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Backstage Experts

What Child Actors Should Expect Over the Years

What Child Actors Should Expect Over the Years
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Turn on the TV or visit Broadway these days and you’ll see plenty of children. There’s always work for kids of all ages—but there are also always many out there trying to make a buck teaching classes in everything from modeling to acting. Be wary, smart, and knowledgeable. Here’s what you can expect your child’s acting career to look like at the different ages and stages of their youth.

Toddlers & Tiaras
Your baby is adorable, of course. You get stopped on the street asking if you have ever considered putting them in the business. If your little one is personable, separates easily from you, and you are willing to do the schlepping, go for it. As an infant, they won’t remember the rejection. You don’t have to spend money on classes or professional photos; snapshots work fine at this age as they are growing and changing daily. And classes for babies—seriously? I don’t like to turn down work but when asked to coach a – year-old I have to say no. Find a mommy and me class. At this age let them play.

Early Readers
Children ages 5 to 7 are just grasping the concept of reading, so encourage reading out loud to further this skill for your young actors—but make sure they’re exploring their imagination and having fun. An improv class or game-inspired acting class is the way to go at this age, while being careful of overcoaching. If your child likes to sing, encourage them. However most vocal coaches will not start training until the vocal chords start to develop at around age 8. If they are auditioning for musical theater at a younger age, it is wise to check in with a professional vocal coach and get their assessment. There are plenty of audition opportunities for adorable, charismatic kids this age—just make sure they are enjoying the process.          

Primetime Players
Agents and managers love when I recommend an actor ages 8 to 11. His voice is unchanged, he’s disciplined enough for long work hours, he’s reading, he’s not old enough to have developed acne, and he’s still the height of a child. There are a plethora of roles for kids this age in all mediums and agents are hungry to represent them, especially if they are not only cute but can act!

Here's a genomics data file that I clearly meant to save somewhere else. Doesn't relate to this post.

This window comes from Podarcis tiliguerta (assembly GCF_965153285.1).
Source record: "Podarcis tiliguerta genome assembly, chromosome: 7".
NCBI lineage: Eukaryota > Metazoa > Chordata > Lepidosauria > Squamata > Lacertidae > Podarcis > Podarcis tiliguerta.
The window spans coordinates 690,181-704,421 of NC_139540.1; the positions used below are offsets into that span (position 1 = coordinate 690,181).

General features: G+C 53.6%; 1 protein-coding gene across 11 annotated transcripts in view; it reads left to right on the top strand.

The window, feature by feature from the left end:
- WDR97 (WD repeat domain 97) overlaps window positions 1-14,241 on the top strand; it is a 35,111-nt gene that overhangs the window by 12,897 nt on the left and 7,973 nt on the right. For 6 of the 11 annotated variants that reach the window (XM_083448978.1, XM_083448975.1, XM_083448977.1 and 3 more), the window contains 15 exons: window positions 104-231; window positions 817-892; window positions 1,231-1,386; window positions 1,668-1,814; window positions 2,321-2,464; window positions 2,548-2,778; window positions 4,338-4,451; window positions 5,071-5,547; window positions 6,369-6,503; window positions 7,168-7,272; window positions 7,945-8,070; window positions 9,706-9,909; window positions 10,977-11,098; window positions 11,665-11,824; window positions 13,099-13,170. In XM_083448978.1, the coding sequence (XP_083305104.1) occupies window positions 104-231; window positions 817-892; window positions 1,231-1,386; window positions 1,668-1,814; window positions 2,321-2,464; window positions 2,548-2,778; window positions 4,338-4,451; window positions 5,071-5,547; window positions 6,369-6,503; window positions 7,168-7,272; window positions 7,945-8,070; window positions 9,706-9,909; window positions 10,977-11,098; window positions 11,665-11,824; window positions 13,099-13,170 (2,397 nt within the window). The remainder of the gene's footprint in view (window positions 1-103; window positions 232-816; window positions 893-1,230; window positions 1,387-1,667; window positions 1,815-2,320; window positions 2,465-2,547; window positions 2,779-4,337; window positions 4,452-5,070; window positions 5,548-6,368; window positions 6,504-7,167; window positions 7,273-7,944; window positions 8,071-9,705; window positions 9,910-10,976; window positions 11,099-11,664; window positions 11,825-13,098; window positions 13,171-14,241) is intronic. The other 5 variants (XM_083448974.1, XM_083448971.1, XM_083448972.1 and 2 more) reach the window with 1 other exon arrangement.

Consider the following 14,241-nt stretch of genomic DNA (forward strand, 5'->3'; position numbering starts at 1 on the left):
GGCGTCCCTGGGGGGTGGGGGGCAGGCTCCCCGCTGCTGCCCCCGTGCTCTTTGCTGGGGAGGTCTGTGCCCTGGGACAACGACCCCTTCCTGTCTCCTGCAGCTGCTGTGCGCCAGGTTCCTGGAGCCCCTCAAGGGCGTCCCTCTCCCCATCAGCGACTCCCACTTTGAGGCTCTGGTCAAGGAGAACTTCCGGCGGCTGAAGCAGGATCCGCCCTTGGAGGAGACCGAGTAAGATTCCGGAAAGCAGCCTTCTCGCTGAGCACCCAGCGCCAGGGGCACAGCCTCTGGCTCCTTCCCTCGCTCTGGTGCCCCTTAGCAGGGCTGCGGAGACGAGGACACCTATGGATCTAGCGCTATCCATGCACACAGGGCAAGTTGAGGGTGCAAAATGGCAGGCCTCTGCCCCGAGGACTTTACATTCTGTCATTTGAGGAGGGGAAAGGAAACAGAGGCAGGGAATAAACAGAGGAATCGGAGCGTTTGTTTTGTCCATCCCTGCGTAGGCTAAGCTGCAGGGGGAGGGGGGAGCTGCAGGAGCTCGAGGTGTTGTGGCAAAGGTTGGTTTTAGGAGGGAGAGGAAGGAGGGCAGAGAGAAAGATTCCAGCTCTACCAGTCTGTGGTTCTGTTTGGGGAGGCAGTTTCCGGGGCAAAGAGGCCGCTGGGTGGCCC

The Awkward Teen Years
Braces, acne, budding breasts—your little girl is no longer a child. She is now a young woman and in the throes of adolescence. She may start doubting herself as she is separating from mom and dad lacking the confidence she once had. Now is a great time to take classes and master skills beyond her natural ability. Roles are no longer available in theater; she’s too tall to play a kid but not old enough to handle the maturity and skill some roles require. There is still plenty of work in commercials and TV and film. Get experience working in student films and start to build a demo reel. Real teens are needed—not adults playing teens—so be prepared when the opportunity strikes.

Not Quite an Adult
At 16 or 17,your young man is now driving. He doesn’t need mom to take him to auditions anymore, but he still needs a tutor and there are working restrictions on set. There are plenty of 18-year-olds who can play yoiunger, and it won’t cost the production company money for tutoring. If your teen wants to further his acting career this a great time to study and prepare for college theater auditions, as getting into a good program is more competitive than ever.

Whatever age your child is, there will always be opportunities for work in show business. Just make sure the passion is coming from them, not you. You are their greatest advocate and with your support and a small nudge every now and then, you will have a very happy child.

Master your craft, empower yourself, enjoy the journey.

Denise Simon is a New York-based acting coach and Backstage Expert. For more information, check out Simon’s full bio!

Now check out our audition listings for young performers! And watch the video below for more great advice from Denise Simon!

The views expressed in this article are solely that of the individual(s) providing them,
and do not necessarily reflect the opinions of Backstage or its staff.
 

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